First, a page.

To enhance this knowledge, the project target audience was identified in city authorities, decision makers, operational personnel working in circular economy and enterprises. A survey was launched, and several black holes requiring new solutions were spotted. The first part of the survey focused on what was the level and depth of knowledge about disruptive technologies such as 5G, blockchain, IoT, cloud computing, artificial intelligence, etc. It turned out that the people are quite aware of new technologies, as well as about recycling, waste management and circular economy in general. It was also discovered that their focus was on waste management in urban areas, and there was less concern about other places such as city parks. The findings of the survey were innovative and quite practical: as a first output, an automatic cleaning robot for park areas was identified and it is currently being developed by a small enterprise. The survey also showed that – for example in Finland – people are aware and knowledgeable as they are educated about recycling from the first grade. But practical gaps remain, as people don’t have much concrete “hands-on” knowledge on the process, and get what they know out of websites, books, and YouTube videos.
Many are the activities implemented so far by CroBoDDIT, and one of the most relevant events is the organization of “hackathons”, marathons of computer programmers and other experts in software development, who get together for long hours to create a functioning product by the end of the day. CroBoDDIT organises hackathons to tackle challenges identified by the survey. One hackathon was organized by the LUT university, in Finland, directed at its students. Another was coordinated by the ITMO university in Russia: it was open to all, but participants were mostly students, who gained internships and certificates as prizes. A hackathon in Helsinki was organised in autumn 2021: SMEs were the target, and the challenges – selected during a specific seminar – addressed the topic of digitalization of urban solid waste management. The event does not provide a monetary reward to the winners, but if the ideas are good, the city of Helsinki may be interested in buying these solutions.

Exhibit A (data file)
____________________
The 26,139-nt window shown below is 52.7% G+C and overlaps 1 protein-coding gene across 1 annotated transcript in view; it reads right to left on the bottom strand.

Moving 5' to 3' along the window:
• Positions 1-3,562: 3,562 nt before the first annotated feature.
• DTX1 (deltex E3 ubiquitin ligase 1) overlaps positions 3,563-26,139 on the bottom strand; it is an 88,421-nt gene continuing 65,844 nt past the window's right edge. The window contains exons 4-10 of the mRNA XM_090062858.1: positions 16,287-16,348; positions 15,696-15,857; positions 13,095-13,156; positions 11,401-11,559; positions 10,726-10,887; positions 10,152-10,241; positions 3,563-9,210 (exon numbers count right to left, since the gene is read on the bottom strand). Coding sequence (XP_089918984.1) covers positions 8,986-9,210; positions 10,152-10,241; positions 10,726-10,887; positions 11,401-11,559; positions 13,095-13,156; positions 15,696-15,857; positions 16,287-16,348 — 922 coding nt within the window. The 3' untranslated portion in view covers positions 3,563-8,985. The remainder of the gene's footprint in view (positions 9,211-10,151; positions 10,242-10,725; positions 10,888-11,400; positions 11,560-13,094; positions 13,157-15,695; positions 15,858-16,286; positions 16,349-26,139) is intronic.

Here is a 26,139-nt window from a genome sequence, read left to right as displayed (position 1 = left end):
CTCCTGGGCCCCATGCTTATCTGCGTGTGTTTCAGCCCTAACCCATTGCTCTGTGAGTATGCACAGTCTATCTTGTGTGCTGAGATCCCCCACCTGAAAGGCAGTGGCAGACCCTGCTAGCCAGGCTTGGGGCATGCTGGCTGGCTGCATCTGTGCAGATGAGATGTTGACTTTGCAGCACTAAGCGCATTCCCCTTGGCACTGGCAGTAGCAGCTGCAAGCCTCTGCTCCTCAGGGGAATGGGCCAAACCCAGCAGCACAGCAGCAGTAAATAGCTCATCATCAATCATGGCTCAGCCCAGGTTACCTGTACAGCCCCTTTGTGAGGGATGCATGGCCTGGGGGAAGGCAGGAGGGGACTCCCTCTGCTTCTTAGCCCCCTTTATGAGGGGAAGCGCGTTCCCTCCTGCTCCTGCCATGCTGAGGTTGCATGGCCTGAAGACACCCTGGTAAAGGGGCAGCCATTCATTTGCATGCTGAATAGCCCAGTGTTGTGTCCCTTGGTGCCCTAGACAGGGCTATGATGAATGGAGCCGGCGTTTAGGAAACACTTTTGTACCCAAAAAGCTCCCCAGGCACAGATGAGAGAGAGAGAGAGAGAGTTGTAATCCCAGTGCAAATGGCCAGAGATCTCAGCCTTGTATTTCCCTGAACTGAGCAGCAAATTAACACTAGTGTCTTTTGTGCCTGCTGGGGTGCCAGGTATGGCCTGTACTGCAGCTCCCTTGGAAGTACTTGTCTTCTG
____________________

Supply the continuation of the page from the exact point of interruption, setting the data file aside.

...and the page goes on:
When the pandemic broke out, a demo-center, initially designed as a physical facility, had to be turned into a virtual one. The center was supposed to bring together cross-border companies for an exchange of products and solutions. Now an online portal is includes different cities and portfolio-cards, from different companies. An enterprise interested in showing its results or offering its products, will have at its disposal a mini demo room, to be kept live and online beyond the project timeline. The platform will also host a forum, registering the needs of individual cities to which companies will be able to react offering their proposals/products. “The platform will be launched with the expectation of meeting the demand – says Pekka Niskasaari, the project manager – companies aiming to work in Helsinki will be put in touch with the Helsinki Business Hub and other divisions of the city. The tool will also serve PhD students, providing a basis for their research papers.”
Even a start-up with limited resources can aim at technology disruption by inventing an entirely new way of getting something done: the risk of failing or not being adopted by the market exists, but also the opportunity to “disrupt” existing business and gain more customer segments. The ENI CBC is the ideal framework for such a bet.